Researchers at the University of Minnesota for the first time successfully printed 3D electronic components directly on human skin. The team uses a cheap, portable, desktop 3D printer that costs less than $400, using a special motion sensing system that prevents printing during printing. Any mistakes made in the hand movements. This technology can be used in the future to install temporary sensors on the human body to detect chemical or biological agents, and even solar cells to charge basic electronic equipment. The team also directs biological cells directly Print on mouse skin.
First, the discrete electronic components are placed on the subject's hand, and then the 3D printed electronic products are printed around these components. As a demonstration of completing the circuit, the LED is successfully powered on. After the printed electronic components complete their functions, they can Easily peel off with a tweezers or rinse off with water.
One of the key breakthroughs in this 3D printing technology is the creation of a special ink made from silver. Unlike other 3D printing inks that require curing at high temperatures and burn hands during printing, the ink can be at room temperature. It is solidified and able to conduct. The team also developed a system to allow the subject's hand to move slightly during 3D printing. The mark was placed on the skin and scanned in 3D to create a map. With computer vision, the printer can Use this diagram to guide the printing process and adjust the movement of small hands in real time.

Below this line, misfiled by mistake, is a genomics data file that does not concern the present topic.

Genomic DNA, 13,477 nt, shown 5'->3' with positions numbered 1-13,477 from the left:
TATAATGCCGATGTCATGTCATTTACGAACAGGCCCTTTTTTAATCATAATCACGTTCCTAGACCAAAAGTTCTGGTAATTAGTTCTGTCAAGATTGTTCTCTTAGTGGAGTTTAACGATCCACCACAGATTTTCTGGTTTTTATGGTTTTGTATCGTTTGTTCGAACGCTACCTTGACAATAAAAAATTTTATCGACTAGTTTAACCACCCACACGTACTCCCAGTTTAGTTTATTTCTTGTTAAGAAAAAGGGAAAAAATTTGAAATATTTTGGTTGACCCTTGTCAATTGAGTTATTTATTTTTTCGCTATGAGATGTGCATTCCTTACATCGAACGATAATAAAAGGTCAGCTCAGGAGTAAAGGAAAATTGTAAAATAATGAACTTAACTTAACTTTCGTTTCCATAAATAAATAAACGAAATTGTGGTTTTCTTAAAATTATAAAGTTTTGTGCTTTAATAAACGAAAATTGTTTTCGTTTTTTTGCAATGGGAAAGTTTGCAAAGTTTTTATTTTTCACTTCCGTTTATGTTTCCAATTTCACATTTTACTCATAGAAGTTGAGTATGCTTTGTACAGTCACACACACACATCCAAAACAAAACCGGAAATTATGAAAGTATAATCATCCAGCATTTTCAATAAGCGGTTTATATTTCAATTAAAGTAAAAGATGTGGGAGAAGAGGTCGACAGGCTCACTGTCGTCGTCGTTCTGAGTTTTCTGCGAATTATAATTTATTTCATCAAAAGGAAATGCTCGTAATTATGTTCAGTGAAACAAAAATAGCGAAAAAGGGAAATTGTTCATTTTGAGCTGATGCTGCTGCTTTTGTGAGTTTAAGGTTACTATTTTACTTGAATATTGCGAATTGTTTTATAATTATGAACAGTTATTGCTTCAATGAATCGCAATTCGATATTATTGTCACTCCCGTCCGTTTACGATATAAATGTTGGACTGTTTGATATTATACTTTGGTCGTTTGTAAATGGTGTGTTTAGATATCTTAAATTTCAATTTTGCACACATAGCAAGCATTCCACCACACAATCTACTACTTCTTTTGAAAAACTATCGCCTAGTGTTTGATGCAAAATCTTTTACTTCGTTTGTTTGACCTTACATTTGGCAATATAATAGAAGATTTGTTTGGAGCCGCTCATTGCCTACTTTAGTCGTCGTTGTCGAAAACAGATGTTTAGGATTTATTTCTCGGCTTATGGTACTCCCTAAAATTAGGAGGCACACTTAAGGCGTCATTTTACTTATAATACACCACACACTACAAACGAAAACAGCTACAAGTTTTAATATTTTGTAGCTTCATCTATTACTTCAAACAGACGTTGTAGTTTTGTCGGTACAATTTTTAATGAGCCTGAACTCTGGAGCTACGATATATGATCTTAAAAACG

To further study the application of 3D printing technology on the skin, the same engineering team collaborated with Jakub Tolar, a pediatrician and medical school dean of the University of Minnesota. He is a world-renowned expert in the treatment of rare skin diseases. They use a special type of bio-ink. Wounds on mouse skin print organic cells. In the future, the development of this technology may promote advanced new medical treatment methods to improve wound healing and direct 3D printing of skin grafts, suitable for skin lesions and other skin diseases. crowd.
Source: Tiangong Society